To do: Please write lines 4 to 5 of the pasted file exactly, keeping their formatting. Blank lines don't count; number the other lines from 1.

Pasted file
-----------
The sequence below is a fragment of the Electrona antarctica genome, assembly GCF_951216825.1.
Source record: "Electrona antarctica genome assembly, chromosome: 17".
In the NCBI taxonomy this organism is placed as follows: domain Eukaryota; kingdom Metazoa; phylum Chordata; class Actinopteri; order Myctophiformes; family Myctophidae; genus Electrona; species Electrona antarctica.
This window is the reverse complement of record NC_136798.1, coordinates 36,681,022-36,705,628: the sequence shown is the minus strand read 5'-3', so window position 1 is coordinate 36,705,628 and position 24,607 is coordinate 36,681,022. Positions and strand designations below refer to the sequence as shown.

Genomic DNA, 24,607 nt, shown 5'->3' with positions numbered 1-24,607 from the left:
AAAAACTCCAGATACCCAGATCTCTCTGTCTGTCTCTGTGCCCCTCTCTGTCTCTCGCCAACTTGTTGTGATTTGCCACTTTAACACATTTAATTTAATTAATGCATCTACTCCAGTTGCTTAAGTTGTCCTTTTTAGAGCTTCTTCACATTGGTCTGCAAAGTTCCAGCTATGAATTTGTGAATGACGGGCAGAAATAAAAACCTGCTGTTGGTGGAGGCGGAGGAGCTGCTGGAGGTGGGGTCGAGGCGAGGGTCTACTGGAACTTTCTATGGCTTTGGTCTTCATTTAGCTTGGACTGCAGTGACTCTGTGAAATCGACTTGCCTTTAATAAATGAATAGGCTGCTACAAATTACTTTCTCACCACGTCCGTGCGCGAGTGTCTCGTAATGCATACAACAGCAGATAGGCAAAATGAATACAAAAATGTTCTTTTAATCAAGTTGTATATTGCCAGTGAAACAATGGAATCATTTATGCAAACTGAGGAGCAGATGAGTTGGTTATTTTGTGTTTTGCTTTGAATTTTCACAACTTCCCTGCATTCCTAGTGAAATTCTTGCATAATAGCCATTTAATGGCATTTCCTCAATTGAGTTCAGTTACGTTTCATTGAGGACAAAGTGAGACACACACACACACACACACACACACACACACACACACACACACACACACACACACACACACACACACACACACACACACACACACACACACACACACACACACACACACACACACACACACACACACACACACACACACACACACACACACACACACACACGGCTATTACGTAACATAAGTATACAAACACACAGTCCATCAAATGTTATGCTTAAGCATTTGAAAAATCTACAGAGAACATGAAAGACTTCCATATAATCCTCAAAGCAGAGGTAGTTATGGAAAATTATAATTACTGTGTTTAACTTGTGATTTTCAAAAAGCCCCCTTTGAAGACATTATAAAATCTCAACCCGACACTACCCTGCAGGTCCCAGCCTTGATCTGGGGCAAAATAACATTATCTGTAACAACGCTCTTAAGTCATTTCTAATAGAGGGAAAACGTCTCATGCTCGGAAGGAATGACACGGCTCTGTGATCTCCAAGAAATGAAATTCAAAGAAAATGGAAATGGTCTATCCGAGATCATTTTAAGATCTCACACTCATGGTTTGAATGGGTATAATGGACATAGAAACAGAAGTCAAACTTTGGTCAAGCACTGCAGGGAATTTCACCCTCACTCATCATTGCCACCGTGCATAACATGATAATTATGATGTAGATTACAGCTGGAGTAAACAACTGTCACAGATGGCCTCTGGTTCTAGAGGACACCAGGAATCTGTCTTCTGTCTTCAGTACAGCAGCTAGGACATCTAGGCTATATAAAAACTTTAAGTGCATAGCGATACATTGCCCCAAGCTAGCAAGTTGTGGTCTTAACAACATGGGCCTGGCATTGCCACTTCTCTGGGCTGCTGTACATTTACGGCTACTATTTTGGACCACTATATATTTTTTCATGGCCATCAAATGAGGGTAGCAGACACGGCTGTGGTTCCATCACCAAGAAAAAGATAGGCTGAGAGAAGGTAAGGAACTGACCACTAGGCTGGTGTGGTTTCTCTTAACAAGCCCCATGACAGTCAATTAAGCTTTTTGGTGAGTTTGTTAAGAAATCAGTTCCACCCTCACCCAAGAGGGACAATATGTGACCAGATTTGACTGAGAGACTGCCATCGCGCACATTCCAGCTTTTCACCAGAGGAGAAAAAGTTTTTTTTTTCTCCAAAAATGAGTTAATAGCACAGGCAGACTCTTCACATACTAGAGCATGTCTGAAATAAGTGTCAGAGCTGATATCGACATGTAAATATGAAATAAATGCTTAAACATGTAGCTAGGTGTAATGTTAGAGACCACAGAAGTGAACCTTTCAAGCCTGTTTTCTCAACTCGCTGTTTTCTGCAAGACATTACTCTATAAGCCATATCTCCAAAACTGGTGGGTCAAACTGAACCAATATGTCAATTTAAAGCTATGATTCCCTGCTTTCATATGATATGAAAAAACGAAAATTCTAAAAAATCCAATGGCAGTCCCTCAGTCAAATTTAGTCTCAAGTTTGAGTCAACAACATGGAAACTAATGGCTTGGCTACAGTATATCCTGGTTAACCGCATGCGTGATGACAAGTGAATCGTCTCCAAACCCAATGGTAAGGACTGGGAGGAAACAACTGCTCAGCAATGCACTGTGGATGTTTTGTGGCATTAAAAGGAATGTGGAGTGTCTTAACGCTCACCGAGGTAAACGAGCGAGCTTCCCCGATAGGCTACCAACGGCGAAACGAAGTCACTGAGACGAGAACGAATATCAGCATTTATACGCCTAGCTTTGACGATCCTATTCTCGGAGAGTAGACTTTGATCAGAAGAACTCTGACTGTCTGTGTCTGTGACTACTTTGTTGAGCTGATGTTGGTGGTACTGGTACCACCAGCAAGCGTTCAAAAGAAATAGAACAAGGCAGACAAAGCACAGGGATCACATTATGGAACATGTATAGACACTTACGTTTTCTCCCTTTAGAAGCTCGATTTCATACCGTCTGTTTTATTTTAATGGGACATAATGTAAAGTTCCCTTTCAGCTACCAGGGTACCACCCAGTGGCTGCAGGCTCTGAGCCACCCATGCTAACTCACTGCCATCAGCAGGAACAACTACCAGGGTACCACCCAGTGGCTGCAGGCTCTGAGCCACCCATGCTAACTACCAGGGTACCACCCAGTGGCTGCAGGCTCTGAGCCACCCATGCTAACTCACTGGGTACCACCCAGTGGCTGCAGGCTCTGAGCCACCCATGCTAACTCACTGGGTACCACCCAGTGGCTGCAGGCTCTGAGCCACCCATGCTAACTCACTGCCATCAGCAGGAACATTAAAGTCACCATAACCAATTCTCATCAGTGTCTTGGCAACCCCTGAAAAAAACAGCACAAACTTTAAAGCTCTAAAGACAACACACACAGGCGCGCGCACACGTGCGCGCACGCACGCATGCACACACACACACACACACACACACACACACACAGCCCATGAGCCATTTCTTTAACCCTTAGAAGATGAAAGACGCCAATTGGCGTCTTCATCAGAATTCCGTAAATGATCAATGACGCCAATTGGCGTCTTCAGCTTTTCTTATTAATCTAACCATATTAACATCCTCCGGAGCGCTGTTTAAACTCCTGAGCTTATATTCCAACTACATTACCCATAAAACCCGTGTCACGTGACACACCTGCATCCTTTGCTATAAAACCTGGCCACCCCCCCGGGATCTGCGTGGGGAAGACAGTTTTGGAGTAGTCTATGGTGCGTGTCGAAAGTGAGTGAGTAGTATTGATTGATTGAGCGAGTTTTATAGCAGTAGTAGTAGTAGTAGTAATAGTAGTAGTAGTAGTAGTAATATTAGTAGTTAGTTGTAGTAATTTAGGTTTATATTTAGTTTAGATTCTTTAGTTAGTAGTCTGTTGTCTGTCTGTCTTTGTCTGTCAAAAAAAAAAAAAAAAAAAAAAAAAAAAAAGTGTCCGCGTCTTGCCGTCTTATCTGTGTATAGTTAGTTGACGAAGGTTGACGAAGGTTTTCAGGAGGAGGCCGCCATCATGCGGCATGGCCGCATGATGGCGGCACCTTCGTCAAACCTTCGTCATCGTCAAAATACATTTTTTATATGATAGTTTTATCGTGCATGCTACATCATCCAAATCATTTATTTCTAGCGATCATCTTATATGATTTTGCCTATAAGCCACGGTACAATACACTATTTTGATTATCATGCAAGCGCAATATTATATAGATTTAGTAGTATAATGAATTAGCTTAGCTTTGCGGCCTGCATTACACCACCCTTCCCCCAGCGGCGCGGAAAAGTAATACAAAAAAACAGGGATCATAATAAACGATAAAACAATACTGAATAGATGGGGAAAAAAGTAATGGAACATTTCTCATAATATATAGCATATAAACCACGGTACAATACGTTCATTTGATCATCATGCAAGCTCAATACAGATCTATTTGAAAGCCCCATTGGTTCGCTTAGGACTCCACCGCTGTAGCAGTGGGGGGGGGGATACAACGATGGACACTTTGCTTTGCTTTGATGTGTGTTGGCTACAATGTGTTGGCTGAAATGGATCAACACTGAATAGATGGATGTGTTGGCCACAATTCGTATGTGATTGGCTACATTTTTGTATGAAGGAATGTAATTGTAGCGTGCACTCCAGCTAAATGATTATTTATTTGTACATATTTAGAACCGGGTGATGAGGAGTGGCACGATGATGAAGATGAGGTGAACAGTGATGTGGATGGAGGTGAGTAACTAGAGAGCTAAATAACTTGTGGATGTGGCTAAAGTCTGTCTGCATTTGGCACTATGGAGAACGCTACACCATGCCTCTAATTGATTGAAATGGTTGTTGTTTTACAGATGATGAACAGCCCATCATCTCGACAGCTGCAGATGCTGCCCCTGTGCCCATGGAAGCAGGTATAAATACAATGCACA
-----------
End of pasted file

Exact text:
This window is the reverse complement of record NC_136798.1, coordinates 36,681,022-36,705,628: the sequence shown is the minus strand read 5'-3', so window position 1 is coordinate 36,705,628 and position 24,607 is coordinate 36,681,022. Positions and strand designations below refer to the sequence as shown.

Genomic DNA, 24,607 nt, shown 5'->3' with positions numbered 1-24,607 from the left: